Faculty Spotlight: Nicole Burdy-Law, PsyD, LP

Dr. Nicole Burdy-Law (MA ’10, PsyS ’12, PsyD ’14) is an adjunct faculty member teaching a section of Professional & Scientific Ethics in the MA program this semester. 

Where did you grow up?

I grew up in Metro Detroit, but I lived in Brazil for some time after completing my undergraduate degree.

What or who influenced you to study psychology?

My son Henry and the therapist that helped me make meaning out of his life and death.

What are your research and/or clinical interests?

I have so many! I am a reproductive health psychologist, so I love any intersection with hormones/reproductive health and relationships. In particular, late-term pregnancy loss, fertility (gestational evaluations) and transgender youth are my main clinical interests. I am an executive board member for Six Feet Over and am interested in any research on suicide survivors post-vention work. Additionally, I am on the board for the Michigan Association for Gifted Children and I love working with neurodivergent kids and their families.

What appeals to you most about teaching at MSP?

I love the energy and creativity that students bring. I learn as much from them as they do from me.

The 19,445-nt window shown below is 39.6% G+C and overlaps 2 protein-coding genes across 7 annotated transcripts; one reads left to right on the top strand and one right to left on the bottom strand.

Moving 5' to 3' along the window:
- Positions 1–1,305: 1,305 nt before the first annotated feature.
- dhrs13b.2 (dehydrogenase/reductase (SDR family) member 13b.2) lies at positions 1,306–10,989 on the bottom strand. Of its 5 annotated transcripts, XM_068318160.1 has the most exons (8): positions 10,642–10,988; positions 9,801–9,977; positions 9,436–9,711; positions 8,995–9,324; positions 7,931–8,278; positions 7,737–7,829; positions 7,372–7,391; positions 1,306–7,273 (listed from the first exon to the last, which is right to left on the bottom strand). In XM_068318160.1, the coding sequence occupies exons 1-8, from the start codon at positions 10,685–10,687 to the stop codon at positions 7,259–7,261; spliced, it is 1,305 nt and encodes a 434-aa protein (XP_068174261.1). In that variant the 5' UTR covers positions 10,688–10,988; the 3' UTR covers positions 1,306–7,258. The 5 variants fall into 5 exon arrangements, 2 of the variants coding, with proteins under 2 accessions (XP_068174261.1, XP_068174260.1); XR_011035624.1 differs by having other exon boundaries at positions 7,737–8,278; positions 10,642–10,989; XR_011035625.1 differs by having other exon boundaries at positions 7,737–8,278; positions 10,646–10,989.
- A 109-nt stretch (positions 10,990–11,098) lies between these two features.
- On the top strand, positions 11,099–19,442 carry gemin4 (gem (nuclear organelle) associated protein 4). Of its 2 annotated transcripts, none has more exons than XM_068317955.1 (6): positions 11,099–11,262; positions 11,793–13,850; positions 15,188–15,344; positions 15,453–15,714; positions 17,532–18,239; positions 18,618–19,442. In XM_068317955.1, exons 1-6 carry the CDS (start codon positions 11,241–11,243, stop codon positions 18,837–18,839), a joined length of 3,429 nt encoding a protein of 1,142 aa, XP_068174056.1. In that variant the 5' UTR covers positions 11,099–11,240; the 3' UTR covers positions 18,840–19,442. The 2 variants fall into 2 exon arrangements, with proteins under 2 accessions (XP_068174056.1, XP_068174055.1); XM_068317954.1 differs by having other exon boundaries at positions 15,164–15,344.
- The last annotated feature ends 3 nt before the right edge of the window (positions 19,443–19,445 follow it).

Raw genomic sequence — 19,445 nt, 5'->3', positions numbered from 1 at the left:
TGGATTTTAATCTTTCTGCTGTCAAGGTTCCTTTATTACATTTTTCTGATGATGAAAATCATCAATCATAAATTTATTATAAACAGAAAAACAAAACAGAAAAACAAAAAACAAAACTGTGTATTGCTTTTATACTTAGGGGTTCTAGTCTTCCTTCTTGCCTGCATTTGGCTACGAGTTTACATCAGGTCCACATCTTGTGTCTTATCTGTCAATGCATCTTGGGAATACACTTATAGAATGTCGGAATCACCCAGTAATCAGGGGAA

What’s your favorite non-academic book and why?

It would either be Haroun and the Sea of Stories by Salmon Rushdie and/or The Velveteen Rabbit by Margery Williams. I love the way children’s stories simplify complex issues. In the Sea of Stories, Haroun works through his trauma through complex questions of culture, family, magical thinking, and time. It explores the power of storytelling in healing, and the necessity of creativity in trauma work. He asks the question “What’s the use of telling stories that aren’t true?”

As for The Velveteen Rabbit, I will always remember explaining to Sid Berkowicz that it was my favorite because “when you love someone enough, and they are old and shabby, they become real and they can never become unreal again” to which he replied, “I suppose you don’t need to answer the question of how you knew you wanted to become a therapist.”

What advice would you like to share with incoming or current students?

Be Curious.

There are only questions and more questions so let go of having the answers.

Remember that a disproven hypothesis is useful data.

Oh, and translate…in other words learn how to speak naturally and write academically.